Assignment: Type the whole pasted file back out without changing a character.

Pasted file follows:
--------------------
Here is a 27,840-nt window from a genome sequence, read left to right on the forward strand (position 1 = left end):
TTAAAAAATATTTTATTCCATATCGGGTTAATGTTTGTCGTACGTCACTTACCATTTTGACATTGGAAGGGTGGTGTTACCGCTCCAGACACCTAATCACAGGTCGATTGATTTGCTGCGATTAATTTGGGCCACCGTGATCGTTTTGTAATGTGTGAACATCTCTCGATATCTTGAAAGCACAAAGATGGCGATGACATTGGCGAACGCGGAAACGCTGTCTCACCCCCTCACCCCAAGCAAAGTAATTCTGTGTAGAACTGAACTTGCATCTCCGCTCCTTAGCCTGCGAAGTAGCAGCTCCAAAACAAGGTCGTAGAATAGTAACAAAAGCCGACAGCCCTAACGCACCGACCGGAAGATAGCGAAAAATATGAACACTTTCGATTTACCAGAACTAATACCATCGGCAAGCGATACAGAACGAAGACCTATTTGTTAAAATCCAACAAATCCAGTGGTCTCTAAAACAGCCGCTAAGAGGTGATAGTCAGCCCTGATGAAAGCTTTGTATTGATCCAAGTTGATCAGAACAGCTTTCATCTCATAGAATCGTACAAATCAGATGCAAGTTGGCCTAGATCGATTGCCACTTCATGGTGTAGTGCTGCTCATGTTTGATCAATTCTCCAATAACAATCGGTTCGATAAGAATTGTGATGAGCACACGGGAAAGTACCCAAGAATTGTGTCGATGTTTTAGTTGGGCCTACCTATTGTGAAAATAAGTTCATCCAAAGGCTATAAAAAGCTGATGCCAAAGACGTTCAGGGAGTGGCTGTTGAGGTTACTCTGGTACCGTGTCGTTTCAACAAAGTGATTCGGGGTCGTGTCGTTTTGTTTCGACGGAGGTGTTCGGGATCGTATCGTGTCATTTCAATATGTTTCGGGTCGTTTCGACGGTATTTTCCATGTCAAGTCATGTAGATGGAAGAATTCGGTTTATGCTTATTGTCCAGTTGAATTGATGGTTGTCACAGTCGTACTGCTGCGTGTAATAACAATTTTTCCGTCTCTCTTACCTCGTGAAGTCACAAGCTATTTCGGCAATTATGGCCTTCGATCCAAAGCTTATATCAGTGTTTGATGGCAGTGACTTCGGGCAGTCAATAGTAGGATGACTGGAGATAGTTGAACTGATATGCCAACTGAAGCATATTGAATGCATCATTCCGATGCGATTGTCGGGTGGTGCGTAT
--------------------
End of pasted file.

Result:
Here is a 27,840-nt window from a genome sequence, read left to right on the forward strand (position 1 = left end):
TTAAAAAATATTTTATTCCATATCGGGTTAATGTTTGTCGTACGTCACTTACCATTTTGACATTGGAAGGGTGGTGTTACCGCTCCAGACACCTAATCACAGGTCGATTGATTTGCTGCGATTAATTTGGGCCACCGTGATCGTTTTGTAATGTGTGAACATCTCTCGATATCTTGAAAGCACAAAGATGGCGATGACATTGGCGAACGCGGAAACGCTGTCTCACCCCCTCACCCCAAGCAAAGTAATTCTGTGTAGAACTGAACTTGCATCTCCGCTCCTTAGCCTGCGAAGTAGCAGCTCCAAAACAAGGTCGTAGAATAGTAACAAAAGCCGACAGCCCTAACGCACCGACCGGAAGATAGCGAAAAATATGAACACTTTCGATTTACCAGAACTAATACCATCGGCAAGCGATACAGAACGAAGACCTATTTGTTAAAATCCAACAAATCCAGTGGTCTCTAAAACAGCCGCTAAGAGGTGATAGTCAGCCCTGATGAAAGCTTTGTATTGATCCAAGTTGATCAGAACAGCTTTCATCTCATAGAATCGTACAAATCAGATGCAAGTTGGCCTAGATCGATTGCCACTTCATGGTGTAGTGCTGCTCATGTTTGATCAATTCTCCAATAACAATCGGTTCGATAAGAATTGTGATGAGCACACGGGAAAGTACCCAAGAATTGTGTCGATGTTTTAGTTGGGCCTACCTATTGTGAAAATAAGTTCATCCAAAGGCTATAAAAAGCTGATGCCAAAGACGTTCAGGGAGTGGCTGTTGAGGTTACTCTGGTACCGTGTCGTTTCAACAAAGTGATTCGGGGTCGTGTCGTTTTGTTTCGACGGAGGTGTTCGGGATCGTATCGTGTCATTTCAATATGTTTCGGGTCGTTTCGACGGTATTTTCCATGTCAAGTCATGTAGATGGAAGAATTCGGTTTATGCTTATTGTCCAGTTGAATTGATGGTTGTCACAGTCGTACTGCTGCGTGTAATAACAATTTTTCCGTCTCTCTTACCTCGTGAAGTCACAAGCTATTTCGGCAATTATGGCCTTCGATCCAAAGCTTATATCAGTGTTTGATGGCAGTGACTTCGGGCAGTCAATAGTAGGATGACTGGAGATAGTTGAACTGATATGCCAACTGAAGCATATTGAATGCATCATTCCGATGCGATTGTCGGGTGGTGCGTAT